Mediterranean style diet found to relieve symptoms of depression

A new study has added to the existing evidence that a healthy and balanced diet could help reduce the symptoms of depression. The study titled, "A brief diet intervention can reduce symptoms of depression in young adults – A randomized controlled trial", was published this week in the latest issue of the journal PLOS One.

The researchers found that a diet comprising of plenty of fruits and vegetables and fresh products as opposed to processed foods could help people with depression. Following a Mediterranean style diet for just three weeks was associated with a decline in the depression score in a group of young adults. These participants with moderate depression came down to normal range with no depression and lower levels of stress and anxiety.

Mediterranean dietPiccia Neri | Shutterstock

The authors wrote that there is evidence that depression and poor diet choices go hand in hand. They explained that to date there has been only a single randomized controlled trial that studied the effects of dietary intervention on depression symptoms.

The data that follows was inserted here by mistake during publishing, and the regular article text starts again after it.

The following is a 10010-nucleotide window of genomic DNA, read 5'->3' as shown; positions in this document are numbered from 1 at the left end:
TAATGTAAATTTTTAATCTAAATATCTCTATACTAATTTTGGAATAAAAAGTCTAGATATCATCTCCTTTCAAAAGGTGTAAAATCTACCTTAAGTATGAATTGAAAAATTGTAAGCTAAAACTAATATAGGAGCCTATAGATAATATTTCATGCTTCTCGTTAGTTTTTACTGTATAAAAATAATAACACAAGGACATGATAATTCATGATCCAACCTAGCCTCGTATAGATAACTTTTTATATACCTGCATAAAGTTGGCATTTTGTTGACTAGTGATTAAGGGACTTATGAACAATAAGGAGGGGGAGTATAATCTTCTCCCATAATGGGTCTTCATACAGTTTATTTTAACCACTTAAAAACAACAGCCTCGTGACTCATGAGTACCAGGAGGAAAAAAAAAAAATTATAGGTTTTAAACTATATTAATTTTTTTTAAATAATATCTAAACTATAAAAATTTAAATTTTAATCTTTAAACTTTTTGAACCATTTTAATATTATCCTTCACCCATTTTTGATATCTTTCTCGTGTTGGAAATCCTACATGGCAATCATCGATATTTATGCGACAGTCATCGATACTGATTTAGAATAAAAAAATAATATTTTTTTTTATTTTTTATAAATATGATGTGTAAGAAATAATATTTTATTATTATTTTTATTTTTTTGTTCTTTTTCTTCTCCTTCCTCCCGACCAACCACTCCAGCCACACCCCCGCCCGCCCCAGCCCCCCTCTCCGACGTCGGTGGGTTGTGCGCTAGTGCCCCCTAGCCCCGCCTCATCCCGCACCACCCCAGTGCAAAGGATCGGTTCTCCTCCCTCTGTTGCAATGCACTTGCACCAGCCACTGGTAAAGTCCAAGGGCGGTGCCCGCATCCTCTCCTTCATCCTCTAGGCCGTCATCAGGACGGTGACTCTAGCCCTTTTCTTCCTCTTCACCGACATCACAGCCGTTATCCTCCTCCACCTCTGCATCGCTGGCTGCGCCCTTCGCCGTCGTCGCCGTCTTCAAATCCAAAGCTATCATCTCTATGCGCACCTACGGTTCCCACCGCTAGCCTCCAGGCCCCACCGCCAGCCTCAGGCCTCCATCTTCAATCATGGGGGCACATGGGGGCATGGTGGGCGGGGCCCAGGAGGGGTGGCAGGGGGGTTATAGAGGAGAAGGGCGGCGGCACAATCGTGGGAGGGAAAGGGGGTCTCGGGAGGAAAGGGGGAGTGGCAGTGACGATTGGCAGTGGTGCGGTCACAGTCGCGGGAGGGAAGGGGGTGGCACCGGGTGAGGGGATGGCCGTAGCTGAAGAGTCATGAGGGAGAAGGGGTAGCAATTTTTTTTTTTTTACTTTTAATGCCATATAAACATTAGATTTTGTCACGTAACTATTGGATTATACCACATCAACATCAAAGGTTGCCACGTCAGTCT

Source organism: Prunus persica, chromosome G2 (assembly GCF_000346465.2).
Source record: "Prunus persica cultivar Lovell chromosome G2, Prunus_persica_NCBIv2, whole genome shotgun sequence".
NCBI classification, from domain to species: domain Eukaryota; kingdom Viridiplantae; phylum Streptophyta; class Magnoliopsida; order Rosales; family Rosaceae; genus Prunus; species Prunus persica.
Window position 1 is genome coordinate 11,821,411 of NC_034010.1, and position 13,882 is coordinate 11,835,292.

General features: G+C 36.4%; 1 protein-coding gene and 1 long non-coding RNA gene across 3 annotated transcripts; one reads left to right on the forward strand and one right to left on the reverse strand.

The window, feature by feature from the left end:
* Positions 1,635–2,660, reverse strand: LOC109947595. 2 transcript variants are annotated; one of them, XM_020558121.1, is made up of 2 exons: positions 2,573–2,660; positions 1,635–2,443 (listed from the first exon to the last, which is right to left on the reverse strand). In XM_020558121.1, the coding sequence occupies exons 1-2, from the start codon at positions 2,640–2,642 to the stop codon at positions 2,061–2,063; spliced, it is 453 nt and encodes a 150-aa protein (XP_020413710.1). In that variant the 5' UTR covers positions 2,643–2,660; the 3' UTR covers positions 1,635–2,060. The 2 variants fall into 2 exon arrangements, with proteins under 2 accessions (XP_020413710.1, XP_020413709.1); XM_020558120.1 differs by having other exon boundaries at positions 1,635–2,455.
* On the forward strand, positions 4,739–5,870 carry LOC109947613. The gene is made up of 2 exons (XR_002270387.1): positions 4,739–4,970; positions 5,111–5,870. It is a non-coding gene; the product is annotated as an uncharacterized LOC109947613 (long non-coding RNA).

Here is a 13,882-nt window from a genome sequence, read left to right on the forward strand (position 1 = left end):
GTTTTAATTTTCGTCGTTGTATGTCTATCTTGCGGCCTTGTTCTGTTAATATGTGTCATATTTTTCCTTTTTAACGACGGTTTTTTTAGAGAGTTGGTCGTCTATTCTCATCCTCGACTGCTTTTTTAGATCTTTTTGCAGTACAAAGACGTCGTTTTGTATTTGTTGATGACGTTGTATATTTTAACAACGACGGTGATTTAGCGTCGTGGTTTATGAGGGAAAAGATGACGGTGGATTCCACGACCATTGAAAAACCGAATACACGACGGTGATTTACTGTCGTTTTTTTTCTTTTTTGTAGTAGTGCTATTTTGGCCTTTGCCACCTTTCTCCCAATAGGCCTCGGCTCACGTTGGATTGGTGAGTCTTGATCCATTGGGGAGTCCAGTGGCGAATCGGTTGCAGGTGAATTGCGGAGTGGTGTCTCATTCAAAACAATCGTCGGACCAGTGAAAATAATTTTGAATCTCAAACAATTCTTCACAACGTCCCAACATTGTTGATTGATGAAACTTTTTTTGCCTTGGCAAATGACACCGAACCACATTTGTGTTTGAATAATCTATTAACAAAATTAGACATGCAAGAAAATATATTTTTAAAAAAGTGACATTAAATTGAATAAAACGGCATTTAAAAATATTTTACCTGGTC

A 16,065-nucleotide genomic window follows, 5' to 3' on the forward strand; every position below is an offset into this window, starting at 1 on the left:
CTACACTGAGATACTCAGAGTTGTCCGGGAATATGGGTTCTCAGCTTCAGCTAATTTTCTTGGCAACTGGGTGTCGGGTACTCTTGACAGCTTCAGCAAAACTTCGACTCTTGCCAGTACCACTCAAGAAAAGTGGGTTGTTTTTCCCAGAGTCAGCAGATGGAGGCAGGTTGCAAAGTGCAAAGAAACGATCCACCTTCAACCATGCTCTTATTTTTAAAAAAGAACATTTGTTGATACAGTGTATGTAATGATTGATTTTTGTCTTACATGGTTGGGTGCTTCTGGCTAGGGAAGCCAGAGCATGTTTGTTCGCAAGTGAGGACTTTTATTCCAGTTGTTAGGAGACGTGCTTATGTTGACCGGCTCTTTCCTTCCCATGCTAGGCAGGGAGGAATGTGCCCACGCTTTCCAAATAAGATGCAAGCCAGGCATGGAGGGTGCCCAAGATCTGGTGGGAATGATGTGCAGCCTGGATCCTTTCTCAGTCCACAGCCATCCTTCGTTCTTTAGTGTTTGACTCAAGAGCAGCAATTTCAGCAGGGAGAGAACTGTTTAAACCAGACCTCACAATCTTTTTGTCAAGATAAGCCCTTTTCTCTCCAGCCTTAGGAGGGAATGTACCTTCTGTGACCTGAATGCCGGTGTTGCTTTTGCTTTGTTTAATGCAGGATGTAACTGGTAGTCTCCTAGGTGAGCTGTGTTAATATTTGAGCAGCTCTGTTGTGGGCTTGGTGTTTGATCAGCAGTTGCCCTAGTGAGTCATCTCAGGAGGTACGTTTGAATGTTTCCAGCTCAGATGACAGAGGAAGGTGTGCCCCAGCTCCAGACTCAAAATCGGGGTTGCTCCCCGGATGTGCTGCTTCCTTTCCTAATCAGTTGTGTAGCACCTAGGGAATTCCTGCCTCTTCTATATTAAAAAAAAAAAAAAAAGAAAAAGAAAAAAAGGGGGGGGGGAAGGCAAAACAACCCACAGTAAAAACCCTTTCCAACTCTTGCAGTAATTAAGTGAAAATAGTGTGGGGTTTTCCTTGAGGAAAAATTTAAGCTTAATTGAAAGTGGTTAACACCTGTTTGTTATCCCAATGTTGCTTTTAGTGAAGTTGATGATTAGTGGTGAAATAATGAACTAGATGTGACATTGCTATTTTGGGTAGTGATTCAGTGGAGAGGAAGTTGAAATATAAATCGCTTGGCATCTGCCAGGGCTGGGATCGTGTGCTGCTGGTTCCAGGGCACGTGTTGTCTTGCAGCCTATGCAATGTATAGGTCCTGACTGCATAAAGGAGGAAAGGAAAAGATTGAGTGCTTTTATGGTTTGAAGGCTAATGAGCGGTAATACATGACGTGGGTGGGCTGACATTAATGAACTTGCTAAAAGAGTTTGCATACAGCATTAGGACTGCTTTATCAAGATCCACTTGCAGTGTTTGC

No studies of this kind have been performed on young adults, say the researchers. This age group is particularly vulnerable to anxiety, stress and depression as well as poor diet choices.

For the study, the team included 40 participants each (a total of 101 participants) was recruited in the Diet Group or control group. These participants were aged between 17 and 35 years and had a score of 7 and over on the Depression, Anxiety and Stress Scale-21 Depression subscale (DASS-21-D). They had been diagnosed with moderate or higher depression symptoms.

They also had a score of over 57 on the Dietary Fat and Sugar Screener (DFS) indicating a poor diet. Those who were on antidepressant treatment or psychological therapy were included only if they had been on the medication or therapy for two weeks prior to the inclusion in the study.